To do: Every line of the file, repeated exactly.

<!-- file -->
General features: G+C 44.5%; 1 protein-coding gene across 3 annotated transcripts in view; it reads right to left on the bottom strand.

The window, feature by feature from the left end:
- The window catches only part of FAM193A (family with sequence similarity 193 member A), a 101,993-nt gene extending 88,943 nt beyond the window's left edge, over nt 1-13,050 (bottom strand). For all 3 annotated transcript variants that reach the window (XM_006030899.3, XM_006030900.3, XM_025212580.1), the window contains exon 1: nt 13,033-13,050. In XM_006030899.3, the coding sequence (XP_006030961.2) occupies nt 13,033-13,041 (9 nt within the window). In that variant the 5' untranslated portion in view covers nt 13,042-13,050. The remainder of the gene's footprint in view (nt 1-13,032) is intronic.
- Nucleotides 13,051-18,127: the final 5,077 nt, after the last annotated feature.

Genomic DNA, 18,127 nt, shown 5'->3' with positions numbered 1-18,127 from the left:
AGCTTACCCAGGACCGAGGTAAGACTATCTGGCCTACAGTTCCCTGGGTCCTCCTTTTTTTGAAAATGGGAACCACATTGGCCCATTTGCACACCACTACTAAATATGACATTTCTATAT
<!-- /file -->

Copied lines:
General features: G+C 44.5%; 1 protein-coding gene across 3 annotated transcripts in view; it reads right to left on the bottom strand.

The window, feature by feature from the left end:
- The window catches only part of FAM193A (family with sequence similarity 193 member A), a 101,993-nt gene extending 88,943 nt beyond the window's left edge, over nt 1-13,050 (bottom strand). For all 3 annotated transcript variants that reach the window (XM_006030899.3, XM_006030900.3, XM_025212580.1), the window contains exon 1: nt 13,033-13,050. In XM_006030899.3, the coding sequence (XP_006030961.2) occupies nt 13,033-13,041 (9 nt within the window). In that variant the 5' untranslated portion in view covers nt 13,042-13,050. The remainder of the gene's footprint in view (nt 1-13,032) is intronic.
- Nucleotides 13,051-18,127: the final 5,077 nt, after the last annotated feature.

Genomic DNA, 18,127 nt, shown 5'->3' with positions numbered 1-18,127 from the left:
AGCTTACCCAGGACCGAGGTAAGACTATCTGGCCTACAGTTCCCTGGGTCCTCCTTTTTTTGAAAATGGGAACCACATTGGCCCATTTGCACACCACTACTAAATATGACATTTCTATAT